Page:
Does God Hate?

Hate is a powerful word. We are taught from childhood to avoid hatred at all costs and to obey the command of Christ to love everyone, including our enemies. So it's shocking to read the words that Paul quoted from Malachi, who declared that God loved Jacob but hated Esau (Malachi 1:2–3). How can a God of love, hate?

Let's begin by examining the Hebrew terms. The Old Testament uses two words that can be translated "hate": sane (sah-NAY) and ma'as (ma-AS). They differ only slightly in meaning. In fact, Old Testament writers sometimes used them interchangeably. For example, the prophet Amos placed them side-by-side to express God's disgust with Israelite worship, saying, "I hate, I despise your religious feasts; I cannot stand your assemblies" (Amos 5:21 NIV, emphasis added).

While sane and ma'as can express intense emotional displeasure toward something—see the account of Joseph in Genesis 37—"hating" in ancient Near East cultures had more to do with one's priorities than with one's emotions. For example, Esau "despised" his birthright when he made a choice for a bowl of soup over his covenant blessing (Genesis 25:29–34). Esau didn't have intense negative emotions about his birthright—he certainly didn't "hate" it as we would use the term. In fact, he fought hard to regain what he had lost and was inconsolable when he failed.

Furthermore, in the New Testament, Jesus required His followers to "hate" their money, their families, and even their own lives (Matthew 6:24; Luke 14:25; John 12:25). He wasn't instructing His disciples to treat others cruelly. The issue at hand was priority, choosing discipleship over all other things and choosing Christ over all other relationships.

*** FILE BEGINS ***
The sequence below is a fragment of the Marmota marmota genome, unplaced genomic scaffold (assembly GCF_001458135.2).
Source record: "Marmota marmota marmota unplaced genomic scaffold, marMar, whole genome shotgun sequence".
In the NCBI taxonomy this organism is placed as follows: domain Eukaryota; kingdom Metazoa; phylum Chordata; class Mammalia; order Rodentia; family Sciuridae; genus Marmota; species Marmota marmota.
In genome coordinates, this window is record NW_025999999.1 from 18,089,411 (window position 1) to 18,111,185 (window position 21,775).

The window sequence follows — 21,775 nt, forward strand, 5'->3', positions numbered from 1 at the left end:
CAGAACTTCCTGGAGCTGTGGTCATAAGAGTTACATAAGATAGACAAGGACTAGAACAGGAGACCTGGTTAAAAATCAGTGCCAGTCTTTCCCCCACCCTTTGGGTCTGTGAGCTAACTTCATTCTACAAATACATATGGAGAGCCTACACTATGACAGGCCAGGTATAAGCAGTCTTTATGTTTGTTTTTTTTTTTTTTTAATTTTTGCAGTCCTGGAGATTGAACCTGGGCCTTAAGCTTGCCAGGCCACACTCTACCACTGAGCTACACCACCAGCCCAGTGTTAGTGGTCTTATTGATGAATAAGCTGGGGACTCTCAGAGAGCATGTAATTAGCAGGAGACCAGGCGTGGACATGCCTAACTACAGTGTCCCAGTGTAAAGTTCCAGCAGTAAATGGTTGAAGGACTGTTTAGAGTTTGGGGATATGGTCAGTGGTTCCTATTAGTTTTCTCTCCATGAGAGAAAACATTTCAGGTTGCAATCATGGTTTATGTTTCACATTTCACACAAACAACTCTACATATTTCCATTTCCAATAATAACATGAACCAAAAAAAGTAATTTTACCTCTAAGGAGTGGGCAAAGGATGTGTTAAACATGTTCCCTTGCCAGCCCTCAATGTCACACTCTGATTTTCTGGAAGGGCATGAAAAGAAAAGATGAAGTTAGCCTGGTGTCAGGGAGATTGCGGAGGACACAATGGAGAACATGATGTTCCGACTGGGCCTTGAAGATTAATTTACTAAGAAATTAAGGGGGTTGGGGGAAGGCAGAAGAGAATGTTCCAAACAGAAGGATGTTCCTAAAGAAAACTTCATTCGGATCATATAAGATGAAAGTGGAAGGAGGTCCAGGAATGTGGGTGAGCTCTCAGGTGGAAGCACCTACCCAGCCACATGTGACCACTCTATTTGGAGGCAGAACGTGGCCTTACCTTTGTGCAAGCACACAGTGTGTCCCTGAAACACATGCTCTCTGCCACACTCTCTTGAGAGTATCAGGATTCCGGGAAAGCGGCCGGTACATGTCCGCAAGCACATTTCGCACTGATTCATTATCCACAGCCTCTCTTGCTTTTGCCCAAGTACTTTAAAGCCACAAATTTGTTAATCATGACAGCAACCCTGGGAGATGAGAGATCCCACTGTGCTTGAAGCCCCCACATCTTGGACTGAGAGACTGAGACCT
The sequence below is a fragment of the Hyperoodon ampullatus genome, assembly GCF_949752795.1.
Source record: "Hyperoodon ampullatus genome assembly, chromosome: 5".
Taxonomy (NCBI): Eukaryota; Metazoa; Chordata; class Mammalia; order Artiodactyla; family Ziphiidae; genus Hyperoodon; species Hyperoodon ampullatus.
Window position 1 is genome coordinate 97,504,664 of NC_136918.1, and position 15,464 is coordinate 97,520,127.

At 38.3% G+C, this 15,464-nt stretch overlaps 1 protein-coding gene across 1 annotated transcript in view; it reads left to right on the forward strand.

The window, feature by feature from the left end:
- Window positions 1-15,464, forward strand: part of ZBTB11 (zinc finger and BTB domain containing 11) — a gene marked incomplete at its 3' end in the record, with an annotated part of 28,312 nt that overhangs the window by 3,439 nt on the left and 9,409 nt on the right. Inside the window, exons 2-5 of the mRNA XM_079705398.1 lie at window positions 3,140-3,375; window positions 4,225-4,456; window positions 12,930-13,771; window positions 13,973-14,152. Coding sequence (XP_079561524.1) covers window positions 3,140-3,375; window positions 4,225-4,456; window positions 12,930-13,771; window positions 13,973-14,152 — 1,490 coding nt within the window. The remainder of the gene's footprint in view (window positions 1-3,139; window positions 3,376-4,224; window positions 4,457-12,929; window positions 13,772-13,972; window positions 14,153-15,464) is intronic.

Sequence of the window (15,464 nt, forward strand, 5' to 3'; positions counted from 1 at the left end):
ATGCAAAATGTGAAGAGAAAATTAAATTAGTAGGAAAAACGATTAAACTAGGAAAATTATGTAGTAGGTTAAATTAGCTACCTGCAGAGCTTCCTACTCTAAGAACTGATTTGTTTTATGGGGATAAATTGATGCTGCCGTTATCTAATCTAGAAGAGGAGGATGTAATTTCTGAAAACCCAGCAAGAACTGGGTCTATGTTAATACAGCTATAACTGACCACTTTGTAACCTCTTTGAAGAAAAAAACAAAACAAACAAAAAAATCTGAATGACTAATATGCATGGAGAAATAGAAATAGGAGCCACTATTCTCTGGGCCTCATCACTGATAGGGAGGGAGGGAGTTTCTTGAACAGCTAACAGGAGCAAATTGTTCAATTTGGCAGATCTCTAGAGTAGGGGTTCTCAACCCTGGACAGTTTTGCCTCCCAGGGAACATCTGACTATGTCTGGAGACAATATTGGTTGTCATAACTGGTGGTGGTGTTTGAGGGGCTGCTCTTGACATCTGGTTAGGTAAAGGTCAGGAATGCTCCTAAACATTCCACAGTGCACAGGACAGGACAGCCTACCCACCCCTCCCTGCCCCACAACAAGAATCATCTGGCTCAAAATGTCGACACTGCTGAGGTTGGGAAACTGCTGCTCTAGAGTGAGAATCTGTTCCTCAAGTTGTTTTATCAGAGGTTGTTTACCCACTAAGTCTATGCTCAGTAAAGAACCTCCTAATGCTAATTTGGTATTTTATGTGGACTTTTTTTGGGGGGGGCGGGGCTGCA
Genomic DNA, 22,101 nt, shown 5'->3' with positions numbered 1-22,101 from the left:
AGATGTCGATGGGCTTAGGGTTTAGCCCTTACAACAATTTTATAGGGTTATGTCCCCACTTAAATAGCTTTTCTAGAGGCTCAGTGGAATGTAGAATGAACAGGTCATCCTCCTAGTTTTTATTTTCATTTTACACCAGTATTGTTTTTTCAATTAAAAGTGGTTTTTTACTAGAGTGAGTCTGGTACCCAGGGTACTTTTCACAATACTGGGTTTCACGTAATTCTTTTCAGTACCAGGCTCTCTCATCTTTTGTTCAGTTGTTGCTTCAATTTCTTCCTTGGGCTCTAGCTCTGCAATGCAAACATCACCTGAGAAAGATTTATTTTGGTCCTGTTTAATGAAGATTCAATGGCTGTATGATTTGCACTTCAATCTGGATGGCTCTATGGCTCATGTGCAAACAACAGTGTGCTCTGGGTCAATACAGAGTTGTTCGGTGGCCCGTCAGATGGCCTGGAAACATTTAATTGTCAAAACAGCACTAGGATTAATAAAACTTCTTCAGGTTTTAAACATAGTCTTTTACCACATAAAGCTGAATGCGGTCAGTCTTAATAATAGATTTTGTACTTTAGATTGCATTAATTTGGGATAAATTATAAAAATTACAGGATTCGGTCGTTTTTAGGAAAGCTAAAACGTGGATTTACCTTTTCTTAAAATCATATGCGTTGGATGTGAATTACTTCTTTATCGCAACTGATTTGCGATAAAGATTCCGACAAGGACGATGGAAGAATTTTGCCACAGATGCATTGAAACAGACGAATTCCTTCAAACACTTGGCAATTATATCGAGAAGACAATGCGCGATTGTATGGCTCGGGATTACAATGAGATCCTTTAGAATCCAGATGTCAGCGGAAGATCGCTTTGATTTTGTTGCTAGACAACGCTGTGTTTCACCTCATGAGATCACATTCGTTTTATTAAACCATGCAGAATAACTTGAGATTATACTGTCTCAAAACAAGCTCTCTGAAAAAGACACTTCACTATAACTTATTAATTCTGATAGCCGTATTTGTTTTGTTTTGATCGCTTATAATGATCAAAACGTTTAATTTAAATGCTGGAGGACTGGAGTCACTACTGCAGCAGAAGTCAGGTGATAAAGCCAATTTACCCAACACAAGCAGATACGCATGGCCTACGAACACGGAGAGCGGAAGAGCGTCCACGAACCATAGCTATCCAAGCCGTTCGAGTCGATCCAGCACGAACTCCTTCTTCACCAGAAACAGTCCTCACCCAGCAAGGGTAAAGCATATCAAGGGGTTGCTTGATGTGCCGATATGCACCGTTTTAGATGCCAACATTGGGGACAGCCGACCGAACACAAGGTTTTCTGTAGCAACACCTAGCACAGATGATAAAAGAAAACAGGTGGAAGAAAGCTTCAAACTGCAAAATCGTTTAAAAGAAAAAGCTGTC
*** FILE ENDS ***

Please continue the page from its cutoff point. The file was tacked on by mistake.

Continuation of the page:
So where does that leave us with Malachi 1:2–3? The book of Malachi was a warning to the nation of Judah, who profaned the temple by offering substandard sacrifices and keeping the best livestock for themselves. He accused the priests of "despising" their covenant blessing, much as Esau "despised" his birthright. By recalling the story of Jacob (whose name was changed to Israel) and Esau (whose descendants formed the nation of Edom), the prophet drew a clear parallel:

Jacob prized the covenant. Esau despised the covenant.
God promised to rescue Israel (Deuteronomy 4:29–31; 30:1–10). God vowed to condemn Israel (Jeremiah 49:7–22; Ezekiel 35).

By the time of Malachi, both prophecies had been fulfilled. God had restored a faithful remnant of Israel to the Promised Land; however, they could not afford to become smug. By despising their covenant blessing, the Israelites ran the risk of suffering Esau's fate. In other words, "Take heed, Israel. Esau despised his birthright and Edom incurred the judicial abandonment of God. What do you think will happen if you despise your birthright?"

God's "hatred"—His act of choosing one over another—is absolutely righteous and utterly just.

Excerpted from Charles R. Swindoll, Swindoll's New Testament Insights: Insights on Romans (Grand Rapids: Zondervan, 2010), 193–94.

About the author

CharlesS

Charles R. Swindoll

Charles R. Swindoll has devoted his life to the accurate, practical teaching and application of God’s Word. Since 1998, he has served as the senior pastor-teacher of Stonebriar Community Church in Frisco, Texas, but Chuck’s listening audience extends beyond a local church body. As a leading program in Christian broadcasting since 1979, Insight for Living airs around the world. Chuck’s leadership as president and now chancellor of Dallas Theological Seminary has helped prepare and equip a new generation for ministry.

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